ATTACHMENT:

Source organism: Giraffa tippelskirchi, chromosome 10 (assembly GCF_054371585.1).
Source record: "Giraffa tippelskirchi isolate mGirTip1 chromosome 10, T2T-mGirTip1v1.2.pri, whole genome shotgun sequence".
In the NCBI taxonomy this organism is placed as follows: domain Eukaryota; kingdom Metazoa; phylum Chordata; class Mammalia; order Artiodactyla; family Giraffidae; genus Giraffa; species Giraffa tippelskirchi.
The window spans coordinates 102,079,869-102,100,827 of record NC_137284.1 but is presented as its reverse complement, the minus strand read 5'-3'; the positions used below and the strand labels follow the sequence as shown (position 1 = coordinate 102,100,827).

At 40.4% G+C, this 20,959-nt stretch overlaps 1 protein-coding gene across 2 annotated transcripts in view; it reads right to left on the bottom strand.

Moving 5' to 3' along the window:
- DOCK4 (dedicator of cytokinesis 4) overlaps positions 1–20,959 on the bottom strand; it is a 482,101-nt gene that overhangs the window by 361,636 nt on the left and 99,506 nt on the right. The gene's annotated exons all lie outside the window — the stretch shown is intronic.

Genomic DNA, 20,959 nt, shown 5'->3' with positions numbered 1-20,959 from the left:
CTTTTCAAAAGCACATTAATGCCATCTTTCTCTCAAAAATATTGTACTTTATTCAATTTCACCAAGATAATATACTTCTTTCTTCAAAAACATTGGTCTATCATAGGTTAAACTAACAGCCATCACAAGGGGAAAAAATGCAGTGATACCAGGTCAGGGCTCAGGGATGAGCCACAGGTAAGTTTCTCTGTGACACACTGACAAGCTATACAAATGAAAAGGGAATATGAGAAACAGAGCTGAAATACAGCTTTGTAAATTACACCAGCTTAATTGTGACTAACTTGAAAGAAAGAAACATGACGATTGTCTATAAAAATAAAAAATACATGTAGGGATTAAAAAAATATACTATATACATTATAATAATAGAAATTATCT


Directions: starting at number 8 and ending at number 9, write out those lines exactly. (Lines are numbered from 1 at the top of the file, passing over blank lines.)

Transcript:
Genomic DNA, 20,959 nt, shown 5'->3' with positions numbered 1-20,959 from the left:
CTTTTCAAAAGCACATTAATGCCATCTTTCTCTCAAAAATATTGTACTTTATTCAATTTCACCAAGATAATATACTTCTTTCTTCAAAAACATTGGTCTATCATAGGTTAAACTAACAGCCATCACAAGGGGAAAAAATGCAGTGATACCAGGTCAGGGCTCAGGGATGAGCCACAGGTAAGTTTCTCTGTGACACACTGACAAGCTATACAAATGAAAAGGGAATATGAGAAACAGAGCTGAAATACAGCTTTGTAAATTACACCAGCTTAATTGTGACTAACTTGAAAGAAAGAAACATGACGATTGTCTATAAAAATAAAAAATACATGTAGGGATTAAAAAAATATACTATATACATTATAATAATAGAAATTATCT